[IMAGE]12267[/IMAGE]How to Extend Existing Systems
Wireless access and intrusion systems typically operate up to 200 feet between the door and the panel interface module (PIM) for indoor applications. A key factor here is line of sight between the wireless component and the PIM is not necessary. Signals are able to penetrate cinder block, plasterboard and brick walls, as well as many other nonmetallic materials for simplified system design and implementation.
For outdoor and remote applications, wireless eliminates costly trenching and/or pulling wire to unrealistic lengths. Consider these benefits in a scenario such as installing an intrusion alarm on the equipment shed at an athletic field or having cameras watch over perimeters at the furthest extremes of the property.
“We’re doing some pretty unique things with wireless here,” Vanderpoel says. “They include spanning an entire athletic field to using one PIM to get a signal to three different buildings.”
End users and installing security contractors alike are finding wireless systems are ideal for garages, parking lots, airports, utility companies and military bases. Even more impressive, optional directional or gain antennas are available for still longer distances.
Wireless also offers additional functional advantages. The most obvious example in an intrusion system is a wireless security pendant that gives select employees the ability to trigger an alarm from anywhere in the building or parking lot. Pendants also can be used as safety buttons for employees who work alone in the event of an accident or emergency.
WiFi, 900MHz to Consider
Depending on the project, the term wireless can entail different types of communications. For access control and intrusion systems, there are two major types of wireless. The first is where one installs 900MHz communication to a PIM and onto a hardwired source network. The second is 2.4GHz/802.11 WiFi, in which communication goes from the lock or sensor to a WiFi antenna and onto a network.
Signal propagation and strength through building walls is stronger for 900MHz signals versus the shorter wavelengths of 2.4GHz signals. Typically, if a 2.4GHz system is installed in a building, additional WiFi antennas will likely be needed to support an equal number of wireless locks or sensors over a given floor plan.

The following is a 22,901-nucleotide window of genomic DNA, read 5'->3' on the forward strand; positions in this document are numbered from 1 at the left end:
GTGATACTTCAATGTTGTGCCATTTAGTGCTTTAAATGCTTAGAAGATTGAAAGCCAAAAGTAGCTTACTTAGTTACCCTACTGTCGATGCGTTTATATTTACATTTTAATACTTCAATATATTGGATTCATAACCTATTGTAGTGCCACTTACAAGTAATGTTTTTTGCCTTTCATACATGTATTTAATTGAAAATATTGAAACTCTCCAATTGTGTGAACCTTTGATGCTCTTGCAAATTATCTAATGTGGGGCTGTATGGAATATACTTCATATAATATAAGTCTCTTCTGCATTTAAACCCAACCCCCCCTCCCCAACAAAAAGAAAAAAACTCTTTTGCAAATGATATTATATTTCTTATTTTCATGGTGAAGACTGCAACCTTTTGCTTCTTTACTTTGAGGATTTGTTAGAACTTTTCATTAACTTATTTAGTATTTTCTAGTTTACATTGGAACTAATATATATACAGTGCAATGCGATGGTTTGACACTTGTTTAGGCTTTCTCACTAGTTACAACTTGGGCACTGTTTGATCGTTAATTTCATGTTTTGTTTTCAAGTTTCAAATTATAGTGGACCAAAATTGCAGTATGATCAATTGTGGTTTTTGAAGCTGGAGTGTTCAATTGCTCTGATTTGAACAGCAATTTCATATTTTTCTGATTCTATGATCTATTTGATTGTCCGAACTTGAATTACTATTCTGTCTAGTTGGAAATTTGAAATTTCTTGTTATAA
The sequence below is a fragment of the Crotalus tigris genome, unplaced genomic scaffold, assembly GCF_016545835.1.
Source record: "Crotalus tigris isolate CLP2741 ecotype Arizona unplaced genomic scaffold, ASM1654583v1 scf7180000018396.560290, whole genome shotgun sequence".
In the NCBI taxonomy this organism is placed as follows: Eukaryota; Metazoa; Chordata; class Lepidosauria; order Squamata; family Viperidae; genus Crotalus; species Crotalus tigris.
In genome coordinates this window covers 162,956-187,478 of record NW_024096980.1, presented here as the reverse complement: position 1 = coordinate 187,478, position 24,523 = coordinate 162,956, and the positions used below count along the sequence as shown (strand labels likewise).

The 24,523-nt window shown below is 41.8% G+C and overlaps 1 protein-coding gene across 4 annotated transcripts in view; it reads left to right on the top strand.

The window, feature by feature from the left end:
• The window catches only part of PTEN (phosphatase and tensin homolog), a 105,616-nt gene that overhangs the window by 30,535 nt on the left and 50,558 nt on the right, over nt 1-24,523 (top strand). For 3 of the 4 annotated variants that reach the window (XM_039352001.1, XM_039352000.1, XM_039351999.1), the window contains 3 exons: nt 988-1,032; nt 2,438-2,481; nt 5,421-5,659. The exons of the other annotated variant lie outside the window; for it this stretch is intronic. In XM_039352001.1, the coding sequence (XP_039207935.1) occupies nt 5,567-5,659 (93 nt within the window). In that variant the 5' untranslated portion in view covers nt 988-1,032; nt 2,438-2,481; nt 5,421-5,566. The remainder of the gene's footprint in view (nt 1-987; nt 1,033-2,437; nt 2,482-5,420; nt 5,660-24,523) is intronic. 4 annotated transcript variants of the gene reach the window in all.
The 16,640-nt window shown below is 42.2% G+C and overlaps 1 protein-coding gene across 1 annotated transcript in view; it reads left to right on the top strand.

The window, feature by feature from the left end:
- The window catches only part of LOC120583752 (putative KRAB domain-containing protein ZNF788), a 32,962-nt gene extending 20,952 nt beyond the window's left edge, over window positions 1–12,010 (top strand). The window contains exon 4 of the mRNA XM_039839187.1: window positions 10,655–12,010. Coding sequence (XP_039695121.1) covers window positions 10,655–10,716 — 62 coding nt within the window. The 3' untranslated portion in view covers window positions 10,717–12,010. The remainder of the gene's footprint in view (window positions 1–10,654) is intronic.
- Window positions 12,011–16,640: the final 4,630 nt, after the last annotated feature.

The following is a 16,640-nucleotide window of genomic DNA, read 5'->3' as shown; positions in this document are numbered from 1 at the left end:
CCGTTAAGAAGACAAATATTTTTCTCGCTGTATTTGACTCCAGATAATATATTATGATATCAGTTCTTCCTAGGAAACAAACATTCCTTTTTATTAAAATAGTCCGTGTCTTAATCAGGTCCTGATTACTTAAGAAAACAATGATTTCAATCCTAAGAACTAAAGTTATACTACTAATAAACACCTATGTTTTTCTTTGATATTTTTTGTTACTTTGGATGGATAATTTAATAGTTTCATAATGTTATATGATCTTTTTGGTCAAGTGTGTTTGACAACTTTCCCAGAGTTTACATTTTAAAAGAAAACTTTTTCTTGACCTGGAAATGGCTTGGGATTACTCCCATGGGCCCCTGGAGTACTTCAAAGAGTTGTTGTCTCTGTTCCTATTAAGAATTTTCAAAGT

In WiFi systems, this can mean additional installation costs by assuring antennas have closer proximity to the locks to ensure reliable operation. In addition, independent WiFi locks require unique IP addresses. Thus, there is greater involvement with the IT department and, all too often, extra internal fees are charged for each IP address. With 900MHz solutions, a single IP address manages 16 or more doors.
Let’s take a closer look at some of the pros and cons of these two major types of wireless. The 900MHz solutions provide greater range, or distance, between the network antenna and the lock/sensor. They also offer more secure communication between the lock/sensor and the network, which is why they are typically preferred for access control and intrusion systems.
Conversely, 900MHz systems are limited to the Americas and Australia and provide lower data rates. Of course, the data rate for access control or intrusion is minimal when compared to the Internet usage on a 2.4GHz wireless network.
WiFi is a global solution with higher data rates. However, it has less range than a 900MHz solution and obstacles can dissipate waves. Also, WiFi is becoming increasingly crowded, which can negatively impact system reliability.
WiFi communication is designed for the transmission of large data files, such as E-mail and video on PCs. It uses more power than 900MHz. In WiFi video applications, batteries are typically not used. However, batteries are often used with access control and intrusion systems, whose control data is small but nonetheless requires significant power to communicate.
The 900MHz solution provides up to two years of battery life (with four AA batteries and a 10-minute heartbeat). Additionally, a new Schlage-patent-pending “wake up on radio” feature extends life by working in parallel with the 10-minute heartbeat. Without waking up the entire lock, it listens for complementary commands every 10 seconds and responds upon detecting a command. To achieve such real-time availability with WiFi, the installer needs to hardwire the power, which then eliminates the value proposition of a wireless platform.
With the 900MHz solution, the entire access control system detects when someone is at the door. The lock captures information such as request to exit, door position and card data and sends it to the host immediately in real-time. The access control management system makes a decision to unlock the door or not. Since WiFi cannot afford to use all that power, decisions are made solely at the door. Any updates, such as the change or termination of a person’s access rights, may not have yet reached that door before, say, the ex-employee does.
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